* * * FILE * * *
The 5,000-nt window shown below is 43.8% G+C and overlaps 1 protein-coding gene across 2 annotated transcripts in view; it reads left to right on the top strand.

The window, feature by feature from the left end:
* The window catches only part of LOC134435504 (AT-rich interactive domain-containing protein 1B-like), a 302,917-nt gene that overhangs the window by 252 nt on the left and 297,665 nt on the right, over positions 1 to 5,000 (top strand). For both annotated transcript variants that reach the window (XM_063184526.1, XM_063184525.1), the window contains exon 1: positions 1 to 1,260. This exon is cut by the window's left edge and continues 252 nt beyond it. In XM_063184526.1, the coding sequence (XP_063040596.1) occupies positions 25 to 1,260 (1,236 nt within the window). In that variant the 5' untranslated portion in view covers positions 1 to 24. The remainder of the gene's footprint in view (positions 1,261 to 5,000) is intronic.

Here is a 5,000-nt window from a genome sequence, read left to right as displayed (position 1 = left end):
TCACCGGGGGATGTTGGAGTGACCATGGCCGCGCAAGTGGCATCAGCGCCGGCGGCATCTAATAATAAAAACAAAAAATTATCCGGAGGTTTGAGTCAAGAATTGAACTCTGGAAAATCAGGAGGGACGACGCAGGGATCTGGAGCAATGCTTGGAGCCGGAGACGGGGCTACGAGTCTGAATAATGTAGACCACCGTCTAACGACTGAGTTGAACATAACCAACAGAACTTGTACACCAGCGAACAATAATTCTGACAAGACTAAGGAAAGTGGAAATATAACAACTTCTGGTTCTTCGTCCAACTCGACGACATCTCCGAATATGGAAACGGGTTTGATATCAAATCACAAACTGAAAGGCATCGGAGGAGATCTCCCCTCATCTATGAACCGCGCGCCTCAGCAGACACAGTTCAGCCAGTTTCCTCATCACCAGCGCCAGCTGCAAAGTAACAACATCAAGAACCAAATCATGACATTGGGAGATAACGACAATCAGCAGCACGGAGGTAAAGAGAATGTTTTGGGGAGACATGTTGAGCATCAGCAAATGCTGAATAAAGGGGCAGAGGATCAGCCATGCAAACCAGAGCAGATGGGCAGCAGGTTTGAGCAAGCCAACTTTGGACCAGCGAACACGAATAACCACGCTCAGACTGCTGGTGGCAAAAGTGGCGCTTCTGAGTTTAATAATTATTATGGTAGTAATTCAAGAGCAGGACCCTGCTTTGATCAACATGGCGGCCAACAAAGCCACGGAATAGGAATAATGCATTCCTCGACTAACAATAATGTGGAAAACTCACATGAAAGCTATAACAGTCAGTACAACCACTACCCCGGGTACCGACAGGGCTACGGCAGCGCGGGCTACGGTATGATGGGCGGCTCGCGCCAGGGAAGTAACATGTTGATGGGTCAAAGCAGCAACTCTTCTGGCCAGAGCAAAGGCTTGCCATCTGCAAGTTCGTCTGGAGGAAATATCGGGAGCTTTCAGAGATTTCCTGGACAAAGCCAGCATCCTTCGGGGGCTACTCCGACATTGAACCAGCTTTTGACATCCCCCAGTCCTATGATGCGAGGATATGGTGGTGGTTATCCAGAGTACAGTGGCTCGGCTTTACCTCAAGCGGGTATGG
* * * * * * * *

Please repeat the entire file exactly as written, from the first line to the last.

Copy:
The 5,000-nt window shown below is 43.8% G+C and overlaps 1 protein-coding gene across 2 annotated transcripts in view; it reads left to right on the top strand.

The window, feature by feature from the left end:
* The window catches only part of LOC134435504 (AT-rich interactive domain-containing protein 1B-like), a 302,917-nt gene that overhangs the window by 252 nt on the left and 297,665 nt on the right, over positions 1 to 5,000 (top strand). For both annotated transcript variants that reach the window (XM_063184526.1, XM_063184525.1), the window contains exon 1: positions 1 to 1,260. This exon is cut by the window's left edge and continues 252 nt beyond it. In XM_063184526.1, the coding sequence (XP_063040596.1) occupies positions 25 to 1,260 (1,236 nt within the window). In that variant the 5' untranslated portion in view covers positions 1 to 24. The remainder of the gene's footprint in view (positions 1,261 to 5,000) is intronic.

Here is a 5,000-nt window from a genome sequence, read left to right as displayed (position 1 = left end):
TCACCGGGGGATGTTGGAGTGACCATGGCCGCGCAAGTGGCATCAGCGCCGGCGGCATCTAATAATAAAAACAAAAAATTATCCGGAGGTTTGAGTCAAGAATTGAACTCTGGAAAATCAGGAGGGACGACGCAGGGATCTGGAGCAATGCTTGGAGCCGGAGACGGGGCTACGAGTCTGAATAATGTAGACCACCGTCTAACGACTGAGTTGAACATAACCAACAGAACTTGTACACCAGCGAACAATAATTCTGACAAGACTAAGGAAAGTGGAAATATAACAACTTCTGGTTCTTCGTCCAACTCGACGACATCTCCGAATATGGAAACGGGTTTGATATCAAATCACAAACTGAAAGGCATCGGAGGAGATCTCCCCTCATCTATGAACCGCGCGCCTCAGCAGACACAGTTCAGCCAGTTTCCTCATCACCAGCGCCAGCTGCAAAGTAACAACATCAAGAACCAAATCATGACATTGGGAGATAACGACAATCAGCAGCACGGAGGTAAAGAGAATGTTTTGGGGAGACATGTTGAGCATCAGCAAATGCTGAATAAAGGGGCAGAGGATCAGCCATGCAAACCAGAGCAGATGGGCAGCAGGTTTGAGCAAGCCAACTTTGGACCAGCGAACACGAATAACCACGCTCAGACTGCTGGTGGCAAAAGTGGCGCTTCTGAGTTTAATAATTATTATGGTAGTAATTCAAGAGCAGGACCCTGCTTTGATCAACATGGCGGCCAACAAAGCCACGGAATAGGAATAATGCATTCCTCGACTAACAATAATGTGGAAAACTCACATGAAAGCTATAACAGTCAGTACAACCACTACCCCGGGTACCGACAGGGCTACGGCAGCGCGGGCTACGGTATGATGGGCGGCTCGCGCCAGGGAAGTAACATGTTGATGGGTCAAAGCAGCAACTCTTCTGGCCAGAGCAAAGGCTTGCCATCTGCAAGTTCGTCTGGAGGAAATATCGGGAGCTTTCAGAGATTTCCTGGACAAAGCCAGCATCCTTCGGGGGCTACTCCGACATTGAACCAGCTTTTGACATCCCCCAGTCCTATGATGCGAGGATATGGTGGTGGTTATCCAGAGTACAGTGGCTCGGCTTTACCTCAAGCGGGTATGG